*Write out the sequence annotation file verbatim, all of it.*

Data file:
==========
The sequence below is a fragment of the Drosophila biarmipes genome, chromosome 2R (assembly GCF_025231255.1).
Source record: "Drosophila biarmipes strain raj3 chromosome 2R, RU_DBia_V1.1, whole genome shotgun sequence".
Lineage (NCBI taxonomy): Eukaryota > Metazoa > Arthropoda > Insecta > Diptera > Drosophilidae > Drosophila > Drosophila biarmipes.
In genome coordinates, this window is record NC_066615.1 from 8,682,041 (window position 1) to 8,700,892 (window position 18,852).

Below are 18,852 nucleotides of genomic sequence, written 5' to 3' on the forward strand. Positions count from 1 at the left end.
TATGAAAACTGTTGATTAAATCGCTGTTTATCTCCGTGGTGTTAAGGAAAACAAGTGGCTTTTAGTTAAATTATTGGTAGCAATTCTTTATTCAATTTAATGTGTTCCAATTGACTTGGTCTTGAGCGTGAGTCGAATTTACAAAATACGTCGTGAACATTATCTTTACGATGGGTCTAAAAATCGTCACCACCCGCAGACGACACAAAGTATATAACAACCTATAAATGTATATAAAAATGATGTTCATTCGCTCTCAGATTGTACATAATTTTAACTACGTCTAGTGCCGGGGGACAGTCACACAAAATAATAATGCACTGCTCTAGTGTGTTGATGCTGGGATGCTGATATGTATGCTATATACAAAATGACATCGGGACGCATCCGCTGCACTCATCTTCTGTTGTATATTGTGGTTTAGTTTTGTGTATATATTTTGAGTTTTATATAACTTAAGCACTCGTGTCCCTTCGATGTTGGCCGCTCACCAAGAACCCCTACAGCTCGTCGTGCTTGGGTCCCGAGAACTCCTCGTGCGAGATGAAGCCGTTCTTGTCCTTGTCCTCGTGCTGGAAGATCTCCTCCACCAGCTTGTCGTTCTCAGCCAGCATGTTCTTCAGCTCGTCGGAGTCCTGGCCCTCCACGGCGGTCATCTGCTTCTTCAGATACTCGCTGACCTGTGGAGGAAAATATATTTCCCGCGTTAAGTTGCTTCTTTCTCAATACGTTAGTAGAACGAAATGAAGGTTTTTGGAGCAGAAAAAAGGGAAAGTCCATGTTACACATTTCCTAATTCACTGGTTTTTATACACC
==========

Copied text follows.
The sequence below is a fragment of the Drosophila biarmipes genome, chromosome 2R (assembly GCF_025231255.1).
Source record: "Drosophila biarmipes strain raj3 chromosome 2R, RU_DBia_V1.1, whole genome shotgun sequence".
Lineage (NCBI taxonomy): Eukaryota > Metazoa > Arthropoda > Insecta > Diptera > Drosophilidae > Drosophila > Drosophila biarmipes.
In genome coordinates, this window is record NC_066615.1 from 8,682,041 (window position 1) to 8,700,892 (window position 18,852).

Below are 18,852 nucleotides of genomic sequence, written 5' to 3' on the forward strand. Positions count from 1 at the left end.
TATGAAAACTGTTGATTAAATCGCTGTTTATCTCCGTGGTGTTAAGGAAAACAAGTGGCTTTTAGTTAAATTATTGGTAGCAATTCTTTATTCAATTTAATGTGTTCCAATTGACTTGGTCTTGAGCGTGAGTCGAATTTACAAAATACGTCGTGAACATTATCTTTACGATGGGTCTAAAAATCGTCACCACCCGCAGACGACACAAAGTATATAACAACCTATAAATGTATATAAAAATGATGTTCATTCGCTCTCAGATTGTACATAATTTTAACTACGTCTAGTGCCGGGGGACAGTCACACAAAATAATAATGCACTGCTCTAGTGTGTTGATGCTGGGATGCTGATATGTATGCTATATACAAAATGACATCGGGACGCATCCGCTGCACTCATCTTCTGTTGTATATTGTGGTTTAGTTTTGTGTATATATTTTGAGTTTTATATAACTTAAGCACTCGTGTCCCTTCGATGTTGGCCGCTCACCAAGAACCCCTACAGCTCGTCGTGCTTGGGTCCCGAGAACTCCTCGTGCGAGATGAAGCCGTTCTTGTCCTTGTCCTCGTGCTGGAAGATCTCCTCCACCAGCTTGTCGTTCTCAGCCAGCATGTTCTTCAGCTCGTCGGAGTCCTGGCCCTCCACGGCGGTCATCTGCTTCTTCAGATACTCGCTGACCTGTGGAGGAAAATATATTTCCCGCGTTAAGTTGCTTCTTTCTCAATACGTTAGTAGAACGAAATGAAGGTTTTTGGAGCAGAAAAAAGGGAAAGTCCATGTTACACATTTCCTAATTCACTGGTTTTTATACACC